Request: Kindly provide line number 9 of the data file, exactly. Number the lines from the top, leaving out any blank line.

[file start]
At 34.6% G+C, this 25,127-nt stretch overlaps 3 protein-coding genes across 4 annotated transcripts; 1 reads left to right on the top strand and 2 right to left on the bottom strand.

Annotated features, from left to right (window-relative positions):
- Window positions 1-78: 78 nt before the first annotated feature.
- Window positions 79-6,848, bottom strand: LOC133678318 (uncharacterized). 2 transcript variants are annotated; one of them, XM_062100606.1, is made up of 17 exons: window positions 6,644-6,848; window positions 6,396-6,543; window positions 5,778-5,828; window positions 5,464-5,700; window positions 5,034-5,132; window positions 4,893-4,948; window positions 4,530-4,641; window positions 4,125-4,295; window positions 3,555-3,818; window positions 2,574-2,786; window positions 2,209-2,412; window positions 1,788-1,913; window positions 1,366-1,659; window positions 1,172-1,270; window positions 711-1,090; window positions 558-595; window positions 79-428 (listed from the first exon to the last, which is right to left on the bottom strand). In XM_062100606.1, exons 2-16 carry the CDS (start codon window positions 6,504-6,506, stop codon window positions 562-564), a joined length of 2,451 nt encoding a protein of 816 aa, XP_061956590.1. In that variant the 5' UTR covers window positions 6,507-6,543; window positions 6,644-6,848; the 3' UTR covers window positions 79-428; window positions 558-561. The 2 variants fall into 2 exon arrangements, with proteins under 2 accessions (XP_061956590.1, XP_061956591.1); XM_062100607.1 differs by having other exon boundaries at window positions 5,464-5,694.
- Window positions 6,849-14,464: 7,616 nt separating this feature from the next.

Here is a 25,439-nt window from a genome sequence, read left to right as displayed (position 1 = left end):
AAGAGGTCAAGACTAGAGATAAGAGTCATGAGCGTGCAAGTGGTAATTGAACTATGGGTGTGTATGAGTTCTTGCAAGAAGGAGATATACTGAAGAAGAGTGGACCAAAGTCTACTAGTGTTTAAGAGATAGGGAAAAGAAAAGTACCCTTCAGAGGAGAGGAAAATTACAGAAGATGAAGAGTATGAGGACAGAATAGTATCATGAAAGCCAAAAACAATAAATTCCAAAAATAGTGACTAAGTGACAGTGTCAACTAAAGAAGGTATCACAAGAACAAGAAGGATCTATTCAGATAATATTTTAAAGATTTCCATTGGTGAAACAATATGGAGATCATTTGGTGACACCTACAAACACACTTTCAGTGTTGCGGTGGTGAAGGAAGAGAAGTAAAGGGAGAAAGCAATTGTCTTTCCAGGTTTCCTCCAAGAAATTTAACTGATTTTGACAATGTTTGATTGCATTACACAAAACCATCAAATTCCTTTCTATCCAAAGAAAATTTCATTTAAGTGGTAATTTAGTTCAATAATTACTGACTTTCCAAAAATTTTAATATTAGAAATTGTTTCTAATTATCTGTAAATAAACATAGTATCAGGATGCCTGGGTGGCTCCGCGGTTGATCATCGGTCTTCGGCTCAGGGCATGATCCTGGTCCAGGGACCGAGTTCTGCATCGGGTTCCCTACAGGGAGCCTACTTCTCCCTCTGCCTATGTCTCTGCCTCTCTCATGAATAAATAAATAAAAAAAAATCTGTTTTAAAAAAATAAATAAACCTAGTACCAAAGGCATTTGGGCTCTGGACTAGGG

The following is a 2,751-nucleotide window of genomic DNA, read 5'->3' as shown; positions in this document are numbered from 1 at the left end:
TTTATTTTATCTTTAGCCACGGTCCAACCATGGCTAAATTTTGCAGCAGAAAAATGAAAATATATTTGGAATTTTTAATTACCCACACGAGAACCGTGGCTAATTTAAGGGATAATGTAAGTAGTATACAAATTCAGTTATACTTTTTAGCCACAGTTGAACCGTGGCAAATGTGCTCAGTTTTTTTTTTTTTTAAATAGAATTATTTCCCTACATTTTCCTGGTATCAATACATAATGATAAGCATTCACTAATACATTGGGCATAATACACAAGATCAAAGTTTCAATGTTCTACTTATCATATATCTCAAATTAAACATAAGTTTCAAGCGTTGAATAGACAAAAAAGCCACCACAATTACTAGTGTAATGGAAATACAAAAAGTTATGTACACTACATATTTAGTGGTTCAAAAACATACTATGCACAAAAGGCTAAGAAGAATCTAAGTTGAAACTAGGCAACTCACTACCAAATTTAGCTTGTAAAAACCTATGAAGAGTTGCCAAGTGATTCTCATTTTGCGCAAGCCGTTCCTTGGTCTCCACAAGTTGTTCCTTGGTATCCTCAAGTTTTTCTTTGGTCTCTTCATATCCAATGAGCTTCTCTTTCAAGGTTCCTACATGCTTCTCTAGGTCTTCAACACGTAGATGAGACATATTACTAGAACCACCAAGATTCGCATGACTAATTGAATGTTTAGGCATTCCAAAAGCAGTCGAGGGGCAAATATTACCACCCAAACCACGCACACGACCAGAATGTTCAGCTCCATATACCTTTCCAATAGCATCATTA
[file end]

TTTATTTTATCTTTAGCCACGGTCCAACCATGGCTAAATTTTGCAGCAGAAAAATGAAAATATATTTGGAATTTTTAATTACCCACACGAGAACCGTGGCTAATTTAAGGGATAATGTAAGTAGTATACAAATTCAGTTATACTTTTTAGCCACAGTTGAACCGTGGCAAATGTGCTCAGTTTTTTTTTTTTTTAAATAGAATTATTTCCCTACATTTTCCTGGTATCAATACATAATGATAAGCATTCACTAATACATTGGGCATAATACACAAGATCAAAGTTTCAATGTTCTACTTATCATATATCTCAAATTAAACATAAGTTTCAAGCGTTGAATAGACAAAAAAGCCACCACAATTACTAGTGTAATGGAAATACAAAAAGTTATGTACACTACATATTTAGTGGTTCAAAAACATACTATGCACAAAAGGCTAAGAAGAATCTAAGTTGAAACTAGGCAACTCACTACCAAATTTAGCTTGTAAAAACCTATGAAGAGTTGCCAAGTGATTCTCATTTTGCGCAAGCCGTTCCTTGGTCTCCACAAGTTGTTCCTTGGTATCCTCAAGTTTTTCTTTGGTCTCTTCATATCCAATGAGCTTCTCTTTCAAGGTTCCTACATGCTTCTCTAGGTCTTCAACACGTAGATGAGACATATTACTAGAACCACCAAGATTCGCATGACTAATTGAATGTTTAGGCATTCCAAAAGCAGTCGAGGGGCAAATATTACCACCCAAACCACGCACACGACCAGAATGTTCAGCTCCATATACCTTTCCAATAGCATCATTA